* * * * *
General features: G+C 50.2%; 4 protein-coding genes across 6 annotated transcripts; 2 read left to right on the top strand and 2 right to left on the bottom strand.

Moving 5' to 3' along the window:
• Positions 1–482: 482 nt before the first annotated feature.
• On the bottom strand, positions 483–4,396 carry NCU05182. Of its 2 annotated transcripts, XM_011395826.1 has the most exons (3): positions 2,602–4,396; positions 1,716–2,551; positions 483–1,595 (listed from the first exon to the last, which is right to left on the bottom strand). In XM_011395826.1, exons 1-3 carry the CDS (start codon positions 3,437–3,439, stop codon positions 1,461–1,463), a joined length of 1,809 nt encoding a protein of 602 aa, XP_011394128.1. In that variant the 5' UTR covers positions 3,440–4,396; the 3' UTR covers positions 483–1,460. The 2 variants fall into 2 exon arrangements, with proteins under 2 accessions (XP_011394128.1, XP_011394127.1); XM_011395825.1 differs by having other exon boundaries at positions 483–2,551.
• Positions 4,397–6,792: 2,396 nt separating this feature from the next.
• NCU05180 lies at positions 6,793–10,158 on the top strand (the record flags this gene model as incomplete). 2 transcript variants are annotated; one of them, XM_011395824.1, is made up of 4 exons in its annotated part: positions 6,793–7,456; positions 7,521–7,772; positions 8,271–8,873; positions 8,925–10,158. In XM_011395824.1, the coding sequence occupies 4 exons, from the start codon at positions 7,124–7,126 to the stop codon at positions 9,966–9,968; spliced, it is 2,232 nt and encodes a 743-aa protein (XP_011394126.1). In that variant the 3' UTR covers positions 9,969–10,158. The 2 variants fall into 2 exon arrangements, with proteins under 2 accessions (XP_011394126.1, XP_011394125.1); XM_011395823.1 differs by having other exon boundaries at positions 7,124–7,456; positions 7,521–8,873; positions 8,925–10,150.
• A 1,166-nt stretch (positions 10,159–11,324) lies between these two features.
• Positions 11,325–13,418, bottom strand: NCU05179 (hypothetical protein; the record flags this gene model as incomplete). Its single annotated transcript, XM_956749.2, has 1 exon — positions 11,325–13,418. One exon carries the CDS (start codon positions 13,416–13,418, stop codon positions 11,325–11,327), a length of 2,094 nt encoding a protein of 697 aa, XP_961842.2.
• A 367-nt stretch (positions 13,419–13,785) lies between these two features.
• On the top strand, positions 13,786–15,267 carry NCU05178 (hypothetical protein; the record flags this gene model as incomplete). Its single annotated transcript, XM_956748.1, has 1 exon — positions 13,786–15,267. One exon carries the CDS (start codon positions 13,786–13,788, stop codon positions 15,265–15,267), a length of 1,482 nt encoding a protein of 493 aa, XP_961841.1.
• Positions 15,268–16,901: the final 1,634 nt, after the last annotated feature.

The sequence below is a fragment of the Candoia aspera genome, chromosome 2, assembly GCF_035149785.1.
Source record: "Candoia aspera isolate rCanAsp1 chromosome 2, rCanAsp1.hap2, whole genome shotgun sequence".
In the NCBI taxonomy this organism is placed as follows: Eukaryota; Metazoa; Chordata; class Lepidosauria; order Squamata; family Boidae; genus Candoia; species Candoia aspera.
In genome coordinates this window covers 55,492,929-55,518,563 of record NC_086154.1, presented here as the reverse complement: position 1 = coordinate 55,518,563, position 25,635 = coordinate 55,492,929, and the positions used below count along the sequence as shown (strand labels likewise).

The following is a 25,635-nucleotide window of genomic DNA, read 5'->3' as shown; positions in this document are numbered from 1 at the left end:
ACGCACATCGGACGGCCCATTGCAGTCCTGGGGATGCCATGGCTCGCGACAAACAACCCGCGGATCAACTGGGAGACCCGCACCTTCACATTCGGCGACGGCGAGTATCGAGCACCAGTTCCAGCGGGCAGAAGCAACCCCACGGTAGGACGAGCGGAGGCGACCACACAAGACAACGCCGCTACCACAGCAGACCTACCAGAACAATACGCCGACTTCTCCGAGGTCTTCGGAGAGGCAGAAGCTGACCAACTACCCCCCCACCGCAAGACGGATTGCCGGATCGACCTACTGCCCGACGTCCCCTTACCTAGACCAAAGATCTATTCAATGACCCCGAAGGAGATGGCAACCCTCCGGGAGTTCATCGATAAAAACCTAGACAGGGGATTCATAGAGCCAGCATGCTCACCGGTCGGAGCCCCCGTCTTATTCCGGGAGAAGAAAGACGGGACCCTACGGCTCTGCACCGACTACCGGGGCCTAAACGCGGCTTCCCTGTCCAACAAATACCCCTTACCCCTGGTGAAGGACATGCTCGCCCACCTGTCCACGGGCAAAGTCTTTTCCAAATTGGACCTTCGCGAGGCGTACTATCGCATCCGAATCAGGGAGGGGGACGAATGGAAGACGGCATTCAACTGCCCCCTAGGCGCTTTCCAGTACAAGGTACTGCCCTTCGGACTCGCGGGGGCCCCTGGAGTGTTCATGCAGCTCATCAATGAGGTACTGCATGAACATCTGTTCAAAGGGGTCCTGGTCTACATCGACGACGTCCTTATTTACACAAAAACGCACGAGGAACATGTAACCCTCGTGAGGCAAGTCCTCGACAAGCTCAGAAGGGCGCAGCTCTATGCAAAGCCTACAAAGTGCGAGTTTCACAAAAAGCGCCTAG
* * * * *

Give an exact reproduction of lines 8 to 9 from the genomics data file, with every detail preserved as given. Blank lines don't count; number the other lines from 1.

• Positions 11,325–13,418, bottom strand: NCU05179 (hypothetical protein; the record flags this gene model as incomplete). Its single annotated transcript, XM_956749.2, has 1 exon — positions 11,325–13,418. One exon carries the CDS (start codon positions 13,416–13,418, stop codon positions 11,325–11,327), a length of 2,094 nt encoding a protein of 697 aa, XP_961842.2.
• A 367-nt stretch (positions 13,419–13,785) lies between these two features.